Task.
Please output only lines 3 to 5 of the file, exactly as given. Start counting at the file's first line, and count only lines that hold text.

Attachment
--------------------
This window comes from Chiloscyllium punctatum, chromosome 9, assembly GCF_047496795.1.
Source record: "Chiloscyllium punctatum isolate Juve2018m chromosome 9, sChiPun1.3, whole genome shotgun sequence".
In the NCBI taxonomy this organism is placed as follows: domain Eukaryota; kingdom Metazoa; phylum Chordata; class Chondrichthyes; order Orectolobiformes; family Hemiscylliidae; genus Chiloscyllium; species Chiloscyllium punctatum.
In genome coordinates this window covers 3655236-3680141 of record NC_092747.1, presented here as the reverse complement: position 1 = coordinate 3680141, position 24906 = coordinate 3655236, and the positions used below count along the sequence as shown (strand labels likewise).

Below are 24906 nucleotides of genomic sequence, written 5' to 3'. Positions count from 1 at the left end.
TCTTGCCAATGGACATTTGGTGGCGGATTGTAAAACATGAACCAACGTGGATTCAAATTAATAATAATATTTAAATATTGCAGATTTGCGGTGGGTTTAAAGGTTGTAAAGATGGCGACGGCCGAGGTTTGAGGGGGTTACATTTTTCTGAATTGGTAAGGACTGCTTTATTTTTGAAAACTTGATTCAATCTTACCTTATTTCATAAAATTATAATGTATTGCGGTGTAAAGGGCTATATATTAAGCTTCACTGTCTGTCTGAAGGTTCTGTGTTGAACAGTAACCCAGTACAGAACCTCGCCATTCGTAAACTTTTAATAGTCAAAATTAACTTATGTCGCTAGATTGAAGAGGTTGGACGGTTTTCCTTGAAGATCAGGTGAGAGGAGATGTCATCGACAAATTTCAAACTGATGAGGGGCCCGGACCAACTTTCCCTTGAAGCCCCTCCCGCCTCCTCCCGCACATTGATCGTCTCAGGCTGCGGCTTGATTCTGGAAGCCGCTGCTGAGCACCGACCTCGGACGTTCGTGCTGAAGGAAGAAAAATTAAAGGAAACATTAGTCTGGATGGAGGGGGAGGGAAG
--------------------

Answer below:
In the NCBI taxonomy this organism is placed as follows: domain Eukaryota; kingdom Metazoa; phylum Chordata; class Chondrichthyes; order Orectolobiformes; family Hemiscylliidae; genus Chiloscyllium; species Chiloscyllium punctatum.
In genome coordinates this window covers 3655236-3680141 of record NC_092747.1, presented here as the reverse complement: position 1 = coordinate 3680141, position 24906 = coordinate 3655236, and the positions used below count along the sequence as shown (strand labels likewise).

Below are 24906 nucleotides of genomic sequence, written 5' to 3'. Positions count from 1 at the left end.